This approach is only appropriate when the team is highly motivated, skilled and can confidently complete the work on their own. When this is the case team members can often complete goals faster and more effectively without interference and can have a stronger sense of personal accomplishment in doing so. When this is not the case, well, it’s recipe for an unmotivated and lazy workforce with negative implications for the business.


A democratic manager makes decisions with consultation coming from within their team, while still maintaining control and remaining a central figure in the group.

A good democratic manager will encourage participation and empower their employees, but will never lose sight of the end goal. They understand that at the end of the day the buck stops with them so the right decision needs to be made, and this doesn’t always align with the majority.

A weak manager will lose direction and will be crippled by too many opinions to be able to make a firm call.


Transactional management believes employees support their manager as a result of the managers ability to reward them. This management style assumes the primary motivator is the promise of reward, or, an aversion to punishment.

There are pro’s & con’s associated with this style, it can work well where the primary objective is to have employees complete allocated tasks regardless of the obstacles or the restrictions they may face (ie: time constraints or lack of resources) where management give clear & concise instructions and clearly state what the potential rewards are.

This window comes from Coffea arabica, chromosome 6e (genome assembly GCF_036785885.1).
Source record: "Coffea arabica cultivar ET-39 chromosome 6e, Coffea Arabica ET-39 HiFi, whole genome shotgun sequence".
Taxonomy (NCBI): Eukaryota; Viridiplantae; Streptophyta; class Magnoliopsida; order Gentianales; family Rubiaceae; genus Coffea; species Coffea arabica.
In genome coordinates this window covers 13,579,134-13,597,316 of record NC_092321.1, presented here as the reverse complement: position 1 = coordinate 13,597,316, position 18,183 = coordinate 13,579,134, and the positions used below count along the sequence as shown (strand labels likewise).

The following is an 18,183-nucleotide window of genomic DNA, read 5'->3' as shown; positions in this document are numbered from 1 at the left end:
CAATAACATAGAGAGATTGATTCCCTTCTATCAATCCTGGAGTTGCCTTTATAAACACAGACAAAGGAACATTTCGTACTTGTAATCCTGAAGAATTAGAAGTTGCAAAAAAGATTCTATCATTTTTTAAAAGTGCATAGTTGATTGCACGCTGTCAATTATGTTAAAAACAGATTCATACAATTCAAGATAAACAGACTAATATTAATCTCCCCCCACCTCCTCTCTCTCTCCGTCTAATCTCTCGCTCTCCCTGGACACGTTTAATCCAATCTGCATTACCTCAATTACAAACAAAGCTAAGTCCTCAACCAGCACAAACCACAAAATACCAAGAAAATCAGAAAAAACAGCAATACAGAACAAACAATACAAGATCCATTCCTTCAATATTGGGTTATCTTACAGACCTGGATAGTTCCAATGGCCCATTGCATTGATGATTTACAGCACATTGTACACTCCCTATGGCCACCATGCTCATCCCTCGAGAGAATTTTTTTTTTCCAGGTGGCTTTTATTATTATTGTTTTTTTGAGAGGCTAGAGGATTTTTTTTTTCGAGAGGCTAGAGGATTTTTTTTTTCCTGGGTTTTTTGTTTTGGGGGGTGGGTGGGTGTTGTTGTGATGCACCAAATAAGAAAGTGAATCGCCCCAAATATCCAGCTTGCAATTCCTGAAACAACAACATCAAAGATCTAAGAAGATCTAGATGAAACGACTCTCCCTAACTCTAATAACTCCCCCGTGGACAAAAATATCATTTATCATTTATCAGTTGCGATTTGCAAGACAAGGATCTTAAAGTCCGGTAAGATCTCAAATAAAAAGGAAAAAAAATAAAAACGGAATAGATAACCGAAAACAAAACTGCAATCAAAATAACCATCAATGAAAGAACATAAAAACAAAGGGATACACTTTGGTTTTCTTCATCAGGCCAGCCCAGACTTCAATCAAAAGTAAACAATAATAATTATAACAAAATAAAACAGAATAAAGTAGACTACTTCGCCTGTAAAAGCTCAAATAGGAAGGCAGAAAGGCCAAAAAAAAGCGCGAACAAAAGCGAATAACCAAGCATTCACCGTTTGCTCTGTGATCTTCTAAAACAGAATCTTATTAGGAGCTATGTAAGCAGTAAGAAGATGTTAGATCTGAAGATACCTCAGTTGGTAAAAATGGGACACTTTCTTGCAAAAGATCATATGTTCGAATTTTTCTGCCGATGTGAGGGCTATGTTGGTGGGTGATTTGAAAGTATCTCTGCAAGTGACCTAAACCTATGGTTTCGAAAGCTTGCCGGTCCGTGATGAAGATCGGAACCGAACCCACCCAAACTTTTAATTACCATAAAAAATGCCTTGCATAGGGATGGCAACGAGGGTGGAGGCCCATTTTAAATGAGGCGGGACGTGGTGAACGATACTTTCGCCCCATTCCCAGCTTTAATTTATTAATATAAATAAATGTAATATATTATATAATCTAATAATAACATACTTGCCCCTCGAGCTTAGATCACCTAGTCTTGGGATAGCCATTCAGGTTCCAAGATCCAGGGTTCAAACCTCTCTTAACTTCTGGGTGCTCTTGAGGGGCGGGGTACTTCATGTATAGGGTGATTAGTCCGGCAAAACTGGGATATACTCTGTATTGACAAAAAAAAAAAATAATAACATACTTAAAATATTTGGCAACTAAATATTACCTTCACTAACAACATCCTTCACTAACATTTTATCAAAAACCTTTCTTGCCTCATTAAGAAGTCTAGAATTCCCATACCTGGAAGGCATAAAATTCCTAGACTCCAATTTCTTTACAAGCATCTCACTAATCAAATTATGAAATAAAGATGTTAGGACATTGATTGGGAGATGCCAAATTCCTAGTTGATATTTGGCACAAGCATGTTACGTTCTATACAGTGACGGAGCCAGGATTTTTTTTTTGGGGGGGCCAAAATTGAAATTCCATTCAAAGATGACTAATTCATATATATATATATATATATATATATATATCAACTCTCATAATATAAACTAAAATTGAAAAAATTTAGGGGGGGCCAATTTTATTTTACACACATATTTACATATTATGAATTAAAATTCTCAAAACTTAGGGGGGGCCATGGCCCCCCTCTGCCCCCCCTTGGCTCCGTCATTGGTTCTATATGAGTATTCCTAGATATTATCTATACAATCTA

A Transformational manager derives their power from their inspiring and charismatic qualities, evoking emotional connections with employees by building a vision and arousing passion. Transformational managers lead by injecting enthusiasm and energy and encourage engagement amongst the team.

You’ve probably just read the definition of a transformational manager and thought of current or ex-colleagues that fits the description, but wasn’t in a supervisory role right?

They would have exhibited leadership traits such as showing empathy & compassion for others; earning the respect of their colleagues; were flexible in their approach; they listened when people spoke; they were modest about their abilities; they adapted their approach to suit the cultural or societal requirements of the people they interacted with, and, they were a great communicator.

People would willingly go the extra mile for them because they liked the way they made them feel; they felt important, they felt the work was important, and they wanted in on the action.

Being leader isn’t confined to having a job title to match, just as having the job title doesn’t automatically make you a leader.


Changes to flexible work arrangements commence 1 December 2018

Employee Working | HR Consultant | The People & Culture Office
The People & Culture Office – your first choice for HR solutions

As of tomorrow the new changes to requesting flexible work arrangements come into effect for all businesses under the national workplace relations system. If you are a Sole Trader eg: Jane Smith T/as Janes Cafe, an unincorporated partnership eg: Jane & Bob Smith T/as Janes Cafe or an unincorporated trust eg: Jane and Bob Smith as trustee for Janes Cafe you fall under the WA Industrial Relations Commission, so these changes do not effect you. The majority of employees in Australia fall under the Federal system which covers all constitutional corporations or in layman’s terms it is any business with “Ltd” or “Pty Ltd” after its name. All other states in Australia have referred their industrial relations powers to the Federal system but Western Australia being Western Australia has chosen to keep the State based system.